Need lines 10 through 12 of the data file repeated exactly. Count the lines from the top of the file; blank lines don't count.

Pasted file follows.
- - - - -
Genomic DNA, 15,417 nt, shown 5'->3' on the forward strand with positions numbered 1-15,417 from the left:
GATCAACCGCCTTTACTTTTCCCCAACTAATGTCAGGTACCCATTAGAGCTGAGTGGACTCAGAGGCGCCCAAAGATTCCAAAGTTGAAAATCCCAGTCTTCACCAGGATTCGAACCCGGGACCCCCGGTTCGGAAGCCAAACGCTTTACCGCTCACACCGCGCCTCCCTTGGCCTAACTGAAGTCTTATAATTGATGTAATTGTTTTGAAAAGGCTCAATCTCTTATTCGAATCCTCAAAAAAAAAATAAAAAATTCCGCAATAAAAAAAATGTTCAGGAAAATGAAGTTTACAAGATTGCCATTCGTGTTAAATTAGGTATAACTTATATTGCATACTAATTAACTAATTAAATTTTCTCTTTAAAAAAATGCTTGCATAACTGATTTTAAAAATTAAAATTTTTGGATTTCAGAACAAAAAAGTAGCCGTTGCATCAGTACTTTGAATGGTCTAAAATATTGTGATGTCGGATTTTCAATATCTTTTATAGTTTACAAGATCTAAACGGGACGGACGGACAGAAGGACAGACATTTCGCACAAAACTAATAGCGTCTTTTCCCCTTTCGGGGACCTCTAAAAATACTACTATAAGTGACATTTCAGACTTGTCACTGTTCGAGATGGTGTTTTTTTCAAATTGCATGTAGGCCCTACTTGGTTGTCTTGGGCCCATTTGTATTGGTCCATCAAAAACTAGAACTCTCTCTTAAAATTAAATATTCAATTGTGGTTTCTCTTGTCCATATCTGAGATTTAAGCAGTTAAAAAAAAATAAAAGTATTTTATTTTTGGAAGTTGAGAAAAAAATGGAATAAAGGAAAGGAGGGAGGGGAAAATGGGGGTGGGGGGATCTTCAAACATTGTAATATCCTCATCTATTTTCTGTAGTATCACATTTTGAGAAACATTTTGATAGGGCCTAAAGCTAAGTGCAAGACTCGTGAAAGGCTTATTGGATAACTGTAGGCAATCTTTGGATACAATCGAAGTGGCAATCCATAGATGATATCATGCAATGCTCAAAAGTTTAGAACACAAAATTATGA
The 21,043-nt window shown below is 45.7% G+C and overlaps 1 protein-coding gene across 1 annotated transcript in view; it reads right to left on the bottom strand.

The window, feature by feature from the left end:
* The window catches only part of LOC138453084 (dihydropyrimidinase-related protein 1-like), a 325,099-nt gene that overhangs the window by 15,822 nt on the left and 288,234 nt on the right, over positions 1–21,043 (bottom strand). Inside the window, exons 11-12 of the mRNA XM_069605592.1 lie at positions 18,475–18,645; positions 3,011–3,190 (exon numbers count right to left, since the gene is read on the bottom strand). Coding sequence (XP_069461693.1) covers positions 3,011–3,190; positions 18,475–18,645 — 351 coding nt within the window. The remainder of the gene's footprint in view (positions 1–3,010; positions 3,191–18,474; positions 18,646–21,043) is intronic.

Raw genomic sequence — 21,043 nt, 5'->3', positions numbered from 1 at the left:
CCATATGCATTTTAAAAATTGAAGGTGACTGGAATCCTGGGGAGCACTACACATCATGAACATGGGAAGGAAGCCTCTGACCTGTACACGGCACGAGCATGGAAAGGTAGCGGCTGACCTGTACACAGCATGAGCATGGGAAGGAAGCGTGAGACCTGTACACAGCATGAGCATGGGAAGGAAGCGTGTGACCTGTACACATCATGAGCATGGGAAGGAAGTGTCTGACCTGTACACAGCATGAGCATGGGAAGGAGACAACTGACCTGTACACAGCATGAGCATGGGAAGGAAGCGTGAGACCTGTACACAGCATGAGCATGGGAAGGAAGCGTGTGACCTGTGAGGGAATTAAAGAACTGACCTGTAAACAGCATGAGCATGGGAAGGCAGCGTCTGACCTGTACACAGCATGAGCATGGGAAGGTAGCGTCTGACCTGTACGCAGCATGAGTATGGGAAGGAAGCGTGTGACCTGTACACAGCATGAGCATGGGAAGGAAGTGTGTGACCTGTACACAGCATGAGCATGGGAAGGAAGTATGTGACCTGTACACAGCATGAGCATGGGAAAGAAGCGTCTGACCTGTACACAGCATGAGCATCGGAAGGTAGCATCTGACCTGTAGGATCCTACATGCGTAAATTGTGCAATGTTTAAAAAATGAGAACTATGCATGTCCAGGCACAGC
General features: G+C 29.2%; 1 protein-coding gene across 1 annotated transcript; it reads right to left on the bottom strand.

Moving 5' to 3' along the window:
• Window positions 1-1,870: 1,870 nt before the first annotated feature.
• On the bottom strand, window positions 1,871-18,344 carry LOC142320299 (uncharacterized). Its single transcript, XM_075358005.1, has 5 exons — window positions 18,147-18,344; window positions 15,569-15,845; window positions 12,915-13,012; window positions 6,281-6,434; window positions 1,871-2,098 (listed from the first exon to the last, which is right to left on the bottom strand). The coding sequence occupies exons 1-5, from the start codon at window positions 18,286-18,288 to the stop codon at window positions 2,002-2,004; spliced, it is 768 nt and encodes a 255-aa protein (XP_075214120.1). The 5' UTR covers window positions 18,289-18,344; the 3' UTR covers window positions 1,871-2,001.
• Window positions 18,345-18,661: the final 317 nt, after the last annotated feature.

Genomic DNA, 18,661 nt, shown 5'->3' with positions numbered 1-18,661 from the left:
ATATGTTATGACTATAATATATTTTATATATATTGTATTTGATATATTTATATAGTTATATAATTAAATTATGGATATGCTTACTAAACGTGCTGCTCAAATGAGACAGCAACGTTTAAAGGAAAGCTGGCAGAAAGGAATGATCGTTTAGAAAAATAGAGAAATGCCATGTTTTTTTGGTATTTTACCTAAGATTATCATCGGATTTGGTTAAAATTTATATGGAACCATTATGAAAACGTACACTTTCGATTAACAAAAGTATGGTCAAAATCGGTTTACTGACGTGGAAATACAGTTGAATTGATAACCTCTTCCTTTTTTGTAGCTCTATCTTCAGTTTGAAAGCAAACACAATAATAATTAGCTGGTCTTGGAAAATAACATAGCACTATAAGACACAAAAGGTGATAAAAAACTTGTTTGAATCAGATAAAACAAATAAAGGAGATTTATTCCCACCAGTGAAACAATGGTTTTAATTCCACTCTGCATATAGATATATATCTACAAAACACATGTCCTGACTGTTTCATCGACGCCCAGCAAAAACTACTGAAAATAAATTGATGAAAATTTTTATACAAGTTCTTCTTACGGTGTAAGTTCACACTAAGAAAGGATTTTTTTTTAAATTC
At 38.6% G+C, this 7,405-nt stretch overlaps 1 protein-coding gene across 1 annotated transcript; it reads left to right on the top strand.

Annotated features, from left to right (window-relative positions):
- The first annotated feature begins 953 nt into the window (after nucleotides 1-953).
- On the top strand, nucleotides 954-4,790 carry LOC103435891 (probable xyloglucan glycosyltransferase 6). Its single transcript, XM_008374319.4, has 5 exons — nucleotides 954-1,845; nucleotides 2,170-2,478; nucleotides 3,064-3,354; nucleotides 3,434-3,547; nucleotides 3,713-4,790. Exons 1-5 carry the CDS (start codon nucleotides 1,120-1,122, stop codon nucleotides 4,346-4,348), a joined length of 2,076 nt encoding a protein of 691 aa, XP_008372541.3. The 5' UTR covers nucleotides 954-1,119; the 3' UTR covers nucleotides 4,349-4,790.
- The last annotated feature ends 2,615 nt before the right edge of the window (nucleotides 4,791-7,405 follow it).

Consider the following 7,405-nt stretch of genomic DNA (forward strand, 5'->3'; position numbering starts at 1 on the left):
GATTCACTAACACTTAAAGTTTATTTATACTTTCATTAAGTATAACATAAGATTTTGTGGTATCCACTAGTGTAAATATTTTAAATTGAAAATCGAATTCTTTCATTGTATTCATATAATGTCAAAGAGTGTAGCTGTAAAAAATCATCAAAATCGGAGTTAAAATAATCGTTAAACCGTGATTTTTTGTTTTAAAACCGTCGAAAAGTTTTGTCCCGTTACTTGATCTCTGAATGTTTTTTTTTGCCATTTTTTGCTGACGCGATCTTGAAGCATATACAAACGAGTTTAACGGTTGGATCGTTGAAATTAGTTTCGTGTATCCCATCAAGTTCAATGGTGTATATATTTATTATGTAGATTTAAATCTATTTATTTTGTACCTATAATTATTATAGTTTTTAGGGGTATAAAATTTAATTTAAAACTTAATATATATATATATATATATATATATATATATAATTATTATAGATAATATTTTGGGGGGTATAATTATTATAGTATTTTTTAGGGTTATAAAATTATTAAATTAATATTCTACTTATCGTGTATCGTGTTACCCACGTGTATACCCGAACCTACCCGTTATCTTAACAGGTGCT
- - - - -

• Window positions 1-1,870: 1,870 nt before the first annotated feature.
• On the bottom strand, window positions 1,871-18,344 carry LOC142320299 (uncharacterized). Its single transcript, XM_075358005.1, has 5 exons — window positions 18,147-18,344; window positions 15,569-15,845; window positions 12,915-13,012; window positions 6,281-6,434; window positions 1,871-2,098 (listed from the first exon to the last, which is right to left on the bottom strand). The coding sequence occupies exons 1-5, from the start codon at window positions 18,286-18,288 to the stop codon at window positions 2,002-2,004; spliced, it is 768 nt and encodes a 255-aa protein (XP_075214120.1). The 5' UTR covers window positions 18,289-18,344; the 3' UTR covers window positions 1,871-2,001.
• Window positions 18,345-18,661: the final 317 nt, after the last annotated feature.